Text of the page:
Archives For Jesus

You’re probably not one of those Da Vinci Code heretics who believes Jesus had a child with Mary Magdalene. But even if you’re quick to slap a scarlet H on the Gospel of Thomas or the idea that Jesus wasn’t really human, you might be affected by a subtle reboot of this heresy seeping through American evangelicalism. Unlike it’s older brother, Christian-gnosticism can be hard to see and a bit slippery to catch–a fact I know from firsthand experience. So here’s a quiz to take your temperature and see if you’ve been affected: 

10 Questions

Photo by Ben White on Unsplashedited

Quiz

  1. Does it feel like a stretch to think about worshipping through football, a slice of german chocolate cake, or–if you’re married–having sex? 
  2. Do you think it makes God happier when you read your Bible than when you pick up trash from the side of the road? 
  3. Do you feel like sex is dirty? Are you ashamed of your sex drive?
  4. Does it surprise you that there might be politics and commerce after the resurrection?
  5. Is your Christianity strong when it comes to lying and prayer, but light on gluttony and fasting? Continue Reading…

A stranger’s fingers grip mine. The words reverberate from my throat and into my ears. Liturgy is new for me–but stepping into the same words every Sunday works like a garden hoe on my heart. After weeks and months of hands grasping mine as we pray together, “Our Father in heaven,” two realizations have churned up from this regular tilling of the Lord’s Prayer.

Even though I grew up in nonliturgical churches, like many Christians, I memorized the Lord’s prayer. I could say it in my sleep, and when I started attending my husband’s church last fall, the words tumbled out of my mouth, often on autopilot. 

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Photo by Diana Simumpande on Unsplash, edited

In the months since, I’ve stubbed my spiritual toes on two truths about the Lord’s prayer, so large I’m shocked I never saw them before. (I’ll stick to tackling the first one here). In both cases, my blindness stemmed, in part, from treating the Lord’s prayer like a newspaper clipping. I learned it out of context and never asked how the surrounding paragraphs should shape my understanding of what Jesus intended to teach with this string of phrases.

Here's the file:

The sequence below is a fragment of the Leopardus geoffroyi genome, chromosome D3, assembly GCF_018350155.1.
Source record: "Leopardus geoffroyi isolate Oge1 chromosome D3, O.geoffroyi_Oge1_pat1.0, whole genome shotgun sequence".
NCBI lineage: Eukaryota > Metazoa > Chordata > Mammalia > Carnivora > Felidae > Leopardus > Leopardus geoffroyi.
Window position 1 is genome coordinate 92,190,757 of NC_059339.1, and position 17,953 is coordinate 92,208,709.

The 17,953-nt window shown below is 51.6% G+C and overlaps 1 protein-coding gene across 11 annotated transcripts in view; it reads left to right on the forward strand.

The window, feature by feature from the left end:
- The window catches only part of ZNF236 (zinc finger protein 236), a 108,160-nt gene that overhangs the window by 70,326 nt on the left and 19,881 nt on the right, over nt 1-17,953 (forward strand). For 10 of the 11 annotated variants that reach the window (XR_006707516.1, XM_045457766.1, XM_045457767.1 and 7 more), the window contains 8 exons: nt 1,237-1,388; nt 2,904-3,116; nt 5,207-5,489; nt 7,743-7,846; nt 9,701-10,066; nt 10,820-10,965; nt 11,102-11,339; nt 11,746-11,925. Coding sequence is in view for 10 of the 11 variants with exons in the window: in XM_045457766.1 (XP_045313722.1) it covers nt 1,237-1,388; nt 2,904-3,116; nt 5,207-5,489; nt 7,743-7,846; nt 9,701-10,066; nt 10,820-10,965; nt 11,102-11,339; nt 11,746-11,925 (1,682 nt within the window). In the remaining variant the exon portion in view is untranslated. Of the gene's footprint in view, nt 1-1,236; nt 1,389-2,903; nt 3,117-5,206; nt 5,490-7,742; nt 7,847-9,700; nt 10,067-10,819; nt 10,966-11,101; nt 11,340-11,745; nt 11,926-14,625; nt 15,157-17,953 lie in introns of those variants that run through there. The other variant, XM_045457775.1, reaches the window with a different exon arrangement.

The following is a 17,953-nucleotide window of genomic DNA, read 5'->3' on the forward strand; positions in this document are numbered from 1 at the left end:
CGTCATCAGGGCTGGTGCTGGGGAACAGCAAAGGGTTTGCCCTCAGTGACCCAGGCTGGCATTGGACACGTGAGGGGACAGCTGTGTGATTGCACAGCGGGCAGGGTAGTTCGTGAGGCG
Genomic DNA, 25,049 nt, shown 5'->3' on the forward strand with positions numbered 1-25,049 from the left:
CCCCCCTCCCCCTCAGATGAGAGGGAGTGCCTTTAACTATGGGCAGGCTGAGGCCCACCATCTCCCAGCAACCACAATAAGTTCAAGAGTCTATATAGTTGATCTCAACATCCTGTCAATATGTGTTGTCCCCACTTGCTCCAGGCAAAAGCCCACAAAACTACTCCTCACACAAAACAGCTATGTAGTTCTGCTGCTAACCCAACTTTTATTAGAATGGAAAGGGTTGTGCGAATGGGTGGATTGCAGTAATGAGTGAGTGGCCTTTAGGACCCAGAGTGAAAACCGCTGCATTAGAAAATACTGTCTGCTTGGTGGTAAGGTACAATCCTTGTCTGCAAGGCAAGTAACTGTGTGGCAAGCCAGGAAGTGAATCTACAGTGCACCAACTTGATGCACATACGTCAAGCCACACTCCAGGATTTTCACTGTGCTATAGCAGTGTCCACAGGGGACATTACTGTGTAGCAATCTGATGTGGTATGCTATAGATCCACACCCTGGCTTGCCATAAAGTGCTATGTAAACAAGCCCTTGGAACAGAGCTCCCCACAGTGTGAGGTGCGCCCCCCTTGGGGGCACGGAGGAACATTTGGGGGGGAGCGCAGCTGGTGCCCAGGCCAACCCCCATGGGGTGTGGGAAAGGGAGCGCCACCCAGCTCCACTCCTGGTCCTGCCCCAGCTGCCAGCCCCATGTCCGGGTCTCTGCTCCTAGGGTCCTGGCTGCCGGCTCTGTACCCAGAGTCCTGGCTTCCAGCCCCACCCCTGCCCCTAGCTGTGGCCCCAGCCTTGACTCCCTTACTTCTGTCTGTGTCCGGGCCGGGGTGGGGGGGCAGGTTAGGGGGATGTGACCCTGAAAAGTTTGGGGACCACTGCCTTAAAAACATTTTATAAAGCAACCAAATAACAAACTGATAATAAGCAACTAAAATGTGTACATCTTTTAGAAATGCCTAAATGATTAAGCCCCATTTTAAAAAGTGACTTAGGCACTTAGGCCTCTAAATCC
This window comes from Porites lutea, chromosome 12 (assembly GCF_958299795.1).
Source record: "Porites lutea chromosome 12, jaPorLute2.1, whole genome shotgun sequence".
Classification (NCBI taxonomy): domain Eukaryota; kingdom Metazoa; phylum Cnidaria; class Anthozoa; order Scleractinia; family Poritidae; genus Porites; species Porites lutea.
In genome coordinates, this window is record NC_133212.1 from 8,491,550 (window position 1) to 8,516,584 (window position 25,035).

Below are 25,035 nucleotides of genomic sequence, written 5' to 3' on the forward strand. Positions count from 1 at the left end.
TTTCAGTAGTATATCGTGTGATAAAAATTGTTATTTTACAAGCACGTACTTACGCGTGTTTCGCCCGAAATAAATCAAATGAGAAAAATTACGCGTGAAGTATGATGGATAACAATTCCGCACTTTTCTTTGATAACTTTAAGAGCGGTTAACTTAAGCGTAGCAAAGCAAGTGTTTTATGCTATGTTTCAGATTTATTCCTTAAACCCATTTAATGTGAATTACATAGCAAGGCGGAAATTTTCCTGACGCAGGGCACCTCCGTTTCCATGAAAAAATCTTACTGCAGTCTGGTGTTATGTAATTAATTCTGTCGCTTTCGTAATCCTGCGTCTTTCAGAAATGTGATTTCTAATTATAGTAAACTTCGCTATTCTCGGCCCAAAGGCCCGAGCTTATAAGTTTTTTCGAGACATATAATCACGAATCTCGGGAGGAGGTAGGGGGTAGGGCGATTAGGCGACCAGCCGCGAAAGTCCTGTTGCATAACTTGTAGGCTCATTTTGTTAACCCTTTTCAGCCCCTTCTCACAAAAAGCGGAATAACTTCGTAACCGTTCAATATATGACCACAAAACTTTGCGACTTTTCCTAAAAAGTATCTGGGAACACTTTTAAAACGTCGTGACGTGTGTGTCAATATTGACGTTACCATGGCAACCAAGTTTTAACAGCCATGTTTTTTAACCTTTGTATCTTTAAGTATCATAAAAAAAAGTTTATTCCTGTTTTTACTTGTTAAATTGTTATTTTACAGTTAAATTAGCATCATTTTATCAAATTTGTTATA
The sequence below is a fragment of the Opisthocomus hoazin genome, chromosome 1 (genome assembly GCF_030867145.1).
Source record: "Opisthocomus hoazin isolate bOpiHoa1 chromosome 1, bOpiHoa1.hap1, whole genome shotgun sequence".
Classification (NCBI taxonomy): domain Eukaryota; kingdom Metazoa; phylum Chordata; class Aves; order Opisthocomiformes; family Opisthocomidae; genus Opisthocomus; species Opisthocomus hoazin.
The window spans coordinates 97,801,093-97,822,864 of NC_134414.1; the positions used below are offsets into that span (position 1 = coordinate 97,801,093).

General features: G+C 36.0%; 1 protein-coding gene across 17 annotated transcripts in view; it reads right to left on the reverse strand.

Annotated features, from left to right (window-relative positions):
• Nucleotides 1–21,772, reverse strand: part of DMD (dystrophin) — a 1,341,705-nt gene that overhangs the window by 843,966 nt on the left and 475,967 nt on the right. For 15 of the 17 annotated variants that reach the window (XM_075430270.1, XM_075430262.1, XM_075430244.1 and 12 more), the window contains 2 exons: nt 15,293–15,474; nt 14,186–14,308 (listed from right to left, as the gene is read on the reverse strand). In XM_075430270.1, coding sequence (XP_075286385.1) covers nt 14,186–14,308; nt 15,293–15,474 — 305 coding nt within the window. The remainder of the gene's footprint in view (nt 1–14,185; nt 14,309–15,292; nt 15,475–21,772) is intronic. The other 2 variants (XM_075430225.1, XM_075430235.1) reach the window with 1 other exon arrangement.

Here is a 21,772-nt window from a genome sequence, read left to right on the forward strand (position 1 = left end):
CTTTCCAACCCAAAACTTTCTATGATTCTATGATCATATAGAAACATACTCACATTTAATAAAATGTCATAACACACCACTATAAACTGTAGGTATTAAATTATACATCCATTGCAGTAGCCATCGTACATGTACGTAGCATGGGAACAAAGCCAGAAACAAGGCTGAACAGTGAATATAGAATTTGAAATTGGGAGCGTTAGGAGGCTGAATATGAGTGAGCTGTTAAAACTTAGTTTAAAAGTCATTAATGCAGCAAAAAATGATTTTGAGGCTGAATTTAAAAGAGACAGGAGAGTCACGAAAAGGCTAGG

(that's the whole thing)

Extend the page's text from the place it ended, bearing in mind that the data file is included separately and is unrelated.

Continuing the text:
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I love Jesus, but if God is handing out spiritual report cards, I’m probably getting an F when it comes to getting excited about Heaven.* The Apostle Paul—who tells us to imitate his faith—says, “I desire to depart and be with Christ” (Phil 1:23), but when I try to rev my enthusiasm for that place after death, my battery sputters.

Over the last five years at seminary, I had the chance to study the Bible as one big story, from the garden to the city. Revisiting the edges of God’s story gave me a new lens for understanding why I have a hard time getting excited about heaven. Here’s three of my top reasons:

I find it hard

Photo by eberhard grossgasteiger on Unsplash

1. Worship songs aren’t really my thing. 

After three repetitions of the chorus from “10,000 Reasons” at church, I’m ready to call a time-out and connect with the maroon cushions, not stay on my feet for another four songs. I’ve never been a good stander. And despite my laser focus when it comes to reading and writing, singing turns my mind into seven-year-old with ADD. Music time at church deteriorates into twenty minutes of hand-slapping my brain back to attention. 

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I tried to peel myself off the alley as the Spanish words got louder, men’s voices, but my Columbia pants stuck to the dirt. My bones ached and bowels churned. Montezuma was mounting his revenge and it was one of the worst hours of my life.  

 

It was also one of the best days of my life, but you have to widen the edges of the story to see it. Zooming out, you’d see the alley I lay plastered in, tucked high up on a jungle mountain. You might see that–by a miracle of nature–later that day I’d steady my limbs and force them up ancient steps until I could look back over the green and grey city of Machu Picchu.  

 

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Photo by rawpixel.com on Unsplash

 

One day, but two different stories depending on how wide you set the frame. In a similar way, Christians can cut the edges off God’s story. Sometimes we zoom in so tight on the cross, sanctification, and getting to Heaven when we die, that we crop the storyline. The Great Commission looms so large in our minds, that we almost forget about the first commission, the one God gave us in the Garden of Eden.  

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Pills or Prayer?

smgianotti@me.com  —  April 12, 2018

She slumped in her chair as I again suggested that she might be depressed. She teared up, but declined a prescription. Her husband, a leader in the church, believed depression came from spiritual issues, not medical ones. She couldn’t risk people finding out she took pills for depression.   

 

This is often the case when I see patients for mental health issues. I find that they want to condense their problem into something bite-sized. As a health care provider, I’m tempted to do the same. A diagnosis feels more manageable if we can isolate and label the problem. So we zero in on biochemistry. “Just give me a pill, doc.” Or we focus exclusively on spirituality. “If I had more faith, I could get past my anxiety.” Or we allow our social history to consume us. “I’m damaged goods—life will never get any better.”